Experts warn that fraud is making vaccine check-in ‘virtually pointless’

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Software developers say South Australia’s new app-based proof-of-vaccine system is vulnerable to easily counterfeit alternatives.

VaxCheck system used by the state government started Tuesday is integrating a COVID vaccination certificate into the currently used mySAGov app for check-ins.

The SA is the second last state or territory in Australia to offer such a solution, and anti-vaccine activists have already explored many ways to work around federal and interstate equivalents.

Proof of vaccination is currently required in South Australia by SA Police officers and staff, taxi drivers working in healthcare settings, schools, kindergartens, early childhood facilities, aged care facilities and airports, and all Adelaide City Council staff, volunteers and contractors by 10 December, will be announced with further authorization by the authorities.

Proof of vaccination is also now a requirement to enter a variety of small businesses and venues across the state, including the Adelaide Oval, Convention and Entertainment centres, Adelaide and Monarto zoos, Memorial Drive international tennis, and some wineries and medical clinics.

The decision on whether to vaccinate in other settings is currently up to business owners, but some industries are calling for an extension of the mandate.

Richard Nelson, a Melbourne-based software developer who proved vaccine certificates can be faked in minutes in the federal government’s Express Plus Medicare app, said. Daily The SA solution is better than this, but still easily solvable.

“The SA app doesn’t share the same vulnerabilities that the Medicare Express app has, which is a really low bar,” he said.

Nelson warned that various state government apps “can be manipulated to display anything.”

Unvaccinated Australians shared techniques on how to create digital copies of vaccination certificates, and Instagram even ran ads promoting fake certificates.

Adelaide Airport check-in. Photo: Tony Lewis/InDaily

A state government spokesman said South Australia’s digital vaccine certification system is “compliant with Federal Government security requirements” and requires users to “enter a pin number or biometric verification (in the form of fingerprint or facial recognition)”.

When a user connects their vaccination certificate to the mySA Gov app and checks in at a location with mandatory vaccination requirements, the check-in screen will confirm that they have a valid certificate.

Most venues do not require vaccinations, but can still choose to be mandatory for entry, in which case users can view visual confirmation of their vaccination status in the app.

The digital certificate contains a barcode in a separate process to the QR code entry system for these cases to verify the certificate using the mySA GOV application on another device.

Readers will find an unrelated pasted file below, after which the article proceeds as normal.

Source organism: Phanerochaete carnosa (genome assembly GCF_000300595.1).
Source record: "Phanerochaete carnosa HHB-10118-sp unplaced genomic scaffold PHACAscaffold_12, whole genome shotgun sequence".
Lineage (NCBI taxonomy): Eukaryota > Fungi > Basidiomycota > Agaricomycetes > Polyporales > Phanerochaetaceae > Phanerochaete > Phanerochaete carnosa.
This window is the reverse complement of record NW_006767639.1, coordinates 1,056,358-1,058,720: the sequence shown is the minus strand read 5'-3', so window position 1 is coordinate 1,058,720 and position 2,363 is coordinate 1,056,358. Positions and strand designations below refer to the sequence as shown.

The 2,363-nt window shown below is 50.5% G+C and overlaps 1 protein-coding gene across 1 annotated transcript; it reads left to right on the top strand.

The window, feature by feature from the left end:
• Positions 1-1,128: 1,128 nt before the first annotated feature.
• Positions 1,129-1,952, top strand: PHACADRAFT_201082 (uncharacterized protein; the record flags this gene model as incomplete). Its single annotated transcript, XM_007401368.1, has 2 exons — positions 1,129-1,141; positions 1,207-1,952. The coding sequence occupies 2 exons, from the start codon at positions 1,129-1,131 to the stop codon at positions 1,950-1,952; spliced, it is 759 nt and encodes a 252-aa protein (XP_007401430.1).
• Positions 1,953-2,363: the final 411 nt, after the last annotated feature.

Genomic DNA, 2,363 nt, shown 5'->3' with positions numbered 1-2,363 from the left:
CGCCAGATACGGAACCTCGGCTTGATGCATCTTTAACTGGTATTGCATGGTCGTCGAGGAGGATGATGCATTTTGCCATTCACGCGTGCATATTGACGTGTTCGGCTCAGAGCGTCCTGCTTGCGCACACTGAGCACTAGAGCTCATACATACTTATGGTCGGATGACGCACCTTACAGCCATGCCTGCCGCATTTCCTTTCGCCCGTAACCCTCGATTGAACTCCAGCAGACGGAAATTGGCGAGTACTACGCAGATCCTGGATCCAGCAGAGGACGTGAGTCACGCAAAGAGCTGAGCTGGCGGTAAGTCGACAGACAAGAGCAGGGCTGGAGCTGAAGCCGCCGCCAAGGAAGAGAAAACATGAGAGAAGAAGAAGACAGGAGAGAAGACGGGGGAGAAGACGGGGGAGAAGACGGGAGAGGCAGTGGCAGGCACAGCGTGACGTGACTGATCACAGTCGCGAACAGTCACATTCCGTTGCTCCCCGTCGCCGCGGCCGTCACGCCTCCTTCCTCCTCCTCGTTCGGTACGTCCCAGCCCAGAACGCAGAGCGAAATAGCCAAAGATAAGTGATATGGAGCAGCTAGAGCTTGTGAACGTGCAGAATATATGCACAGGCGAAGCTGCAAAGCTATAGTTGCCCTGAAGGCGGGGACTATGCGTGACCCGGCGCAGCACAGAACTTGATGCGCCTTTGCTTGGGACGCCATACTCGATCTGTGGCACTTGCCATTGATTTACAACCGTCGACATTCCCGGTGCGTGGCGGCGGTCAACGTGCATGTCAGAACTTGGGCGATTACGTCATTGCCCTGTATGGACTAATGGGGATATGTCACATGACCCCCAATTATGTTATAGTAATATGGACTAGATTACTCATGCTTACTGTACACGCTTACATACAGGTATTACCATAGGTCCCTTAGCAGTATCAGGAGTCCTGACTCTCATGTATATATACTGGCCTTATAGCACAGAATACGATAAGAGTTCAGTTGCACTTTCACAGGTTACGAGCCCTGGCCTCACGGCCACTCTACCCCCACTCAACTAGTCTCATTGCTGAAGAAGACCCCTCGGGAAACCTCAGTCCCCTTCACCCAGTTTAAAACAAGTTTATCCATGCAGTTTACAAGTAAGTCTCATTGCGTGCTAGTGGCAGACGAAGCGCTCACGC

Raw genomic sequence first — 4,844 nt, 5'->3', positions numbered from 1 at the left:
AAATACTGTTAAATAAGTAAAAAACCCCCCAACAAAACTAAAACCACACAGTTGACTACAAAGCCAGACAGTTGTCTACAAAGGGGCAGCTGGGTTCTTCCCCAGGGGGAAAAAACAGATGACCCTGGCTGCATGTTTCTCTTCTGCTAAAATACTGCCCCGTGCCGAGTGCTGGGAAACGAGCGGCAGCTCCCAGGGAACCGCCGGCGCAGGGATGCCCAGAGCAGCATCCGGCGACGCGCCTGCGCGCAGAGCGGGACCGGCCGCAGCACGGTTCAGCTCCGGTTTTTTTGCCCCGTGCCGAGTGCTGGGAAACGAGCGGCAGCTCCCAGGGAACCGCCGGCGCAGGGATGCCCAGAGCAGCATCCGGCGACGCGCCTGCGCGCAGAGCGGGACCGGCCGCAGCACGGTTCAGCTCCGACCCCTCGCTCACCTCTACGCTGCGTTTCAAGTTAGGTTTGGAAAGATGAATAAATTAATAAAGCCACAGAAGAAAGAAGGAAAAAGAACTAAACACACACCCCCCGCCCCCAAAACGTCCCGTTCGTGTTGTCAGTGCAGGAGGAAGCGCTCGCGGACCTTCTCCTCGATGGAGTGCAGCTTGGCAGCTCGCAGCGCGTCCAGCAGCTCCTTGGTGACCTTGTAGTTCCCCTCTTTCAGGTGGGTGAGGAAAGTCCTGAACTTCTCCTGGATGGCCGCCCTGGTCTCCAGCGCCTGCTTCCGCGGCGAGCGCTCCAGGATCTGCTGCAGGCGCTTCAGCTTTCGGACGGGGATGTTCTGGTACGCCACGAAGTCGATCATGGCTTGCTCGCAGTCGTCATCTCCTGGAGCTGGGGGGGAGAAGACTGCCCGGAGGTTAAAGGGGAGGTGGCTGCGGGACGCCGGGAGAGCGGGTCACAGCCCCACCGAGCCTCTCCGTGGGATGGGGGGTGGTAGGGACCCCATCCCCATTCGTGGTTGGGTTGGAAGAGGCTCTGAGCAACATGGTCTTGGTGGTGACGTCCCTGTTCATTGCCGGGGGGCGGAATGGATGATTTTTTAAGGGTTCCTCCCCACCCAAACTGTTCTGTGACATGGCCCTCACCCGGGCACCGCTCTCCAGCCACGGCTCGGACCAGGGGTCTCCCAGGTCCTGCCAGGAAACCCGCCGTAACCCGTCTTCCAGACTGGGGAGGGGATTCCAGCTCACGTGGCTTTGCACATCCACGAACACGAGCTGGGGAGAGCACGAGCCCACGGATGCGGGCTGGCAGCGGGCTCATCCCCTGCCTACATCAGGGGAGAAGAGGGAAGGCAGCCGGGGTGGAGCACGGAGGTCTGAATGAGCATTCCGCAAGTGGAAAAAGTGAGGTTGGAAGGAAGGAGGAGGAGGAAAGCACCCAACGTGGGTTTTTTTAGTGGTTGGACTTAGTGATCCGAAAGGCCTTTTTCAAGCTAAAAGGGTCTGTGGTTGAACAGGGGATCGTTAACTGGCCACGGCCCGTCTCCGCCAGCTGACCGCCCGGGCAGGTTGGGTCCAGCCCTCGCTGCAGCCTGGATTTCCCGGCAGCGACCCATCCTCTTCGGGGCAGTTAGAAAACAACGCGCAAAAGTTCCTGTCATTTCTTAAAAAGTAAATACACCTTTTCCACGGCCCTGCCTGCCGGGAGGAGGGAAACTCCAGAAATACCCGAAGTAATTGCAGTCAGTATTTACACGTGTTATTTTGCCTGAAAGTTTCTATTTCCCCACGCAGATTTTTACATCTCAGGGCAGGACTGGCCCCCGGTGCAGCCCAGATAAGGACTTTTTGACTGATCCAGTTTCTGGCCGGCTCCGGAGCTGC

Leigh Brenecki, the software developer chairing PyConline AU 2020, said: Daily The barcode helps secure the system, but must be easy to use and understand.

Brenecki said the Victorian version was a little slower but was able to provide verification even when the servers were down, while SA barcode verification only works when online, but it’s faster, meaning people are more likely to use it.

“But I have an SA digital driver’s license that uses the same technology and no one has scanned it either,” he said. “So they’ve set everything up for success from a technical standpoint, but businesses really need to make sure they scan the code and know how to do it and understand when it comes to detecting fraud. Just looking for a green tick isn’t enough.”

Nelson is on the same page, noting that few people often do screening to confirm evidence of vaccination in interstate applications.

“No one actually scans these – so in practice no verification is actually done…unless they’re all designed for people to actually scan verifiable QR/bar codes,” Nelson said.

Other developers have managed to create their own versions of status check-in apps from scratch, along with re-enactments of hologram animations that are supposed to guarantee authenticity.

Nelson added that even a completely safe practice would not prevent vaccine counterfeiting, but South Australia’s federal government readily accepts fake PDF file versions of the vaccine certificate.

“The real problem is that the lowest common denominator is acceptable,” he said.

“A fake PDF can be used to enter a venue – so a fully verifiable system that the SA does is almost pointless.”

Software developer Jim Mussared, who can simulate vaccination status in the Service Victoria app in less than 10 minutes, said: Daily The problems at the state level ultimately resulted from mistakes made at the federal level.

“It’s not the state’s fault – all this should have been avoided if Medicare (Australian Services) had issued digital signatures with all types of vaccination certificates,” Mussared said.

“The PDF should also have a QR code that can be added to the Medicare Express app and Google Wallet / Apple Pay. Status apps could then directly upload these signed certificates.”

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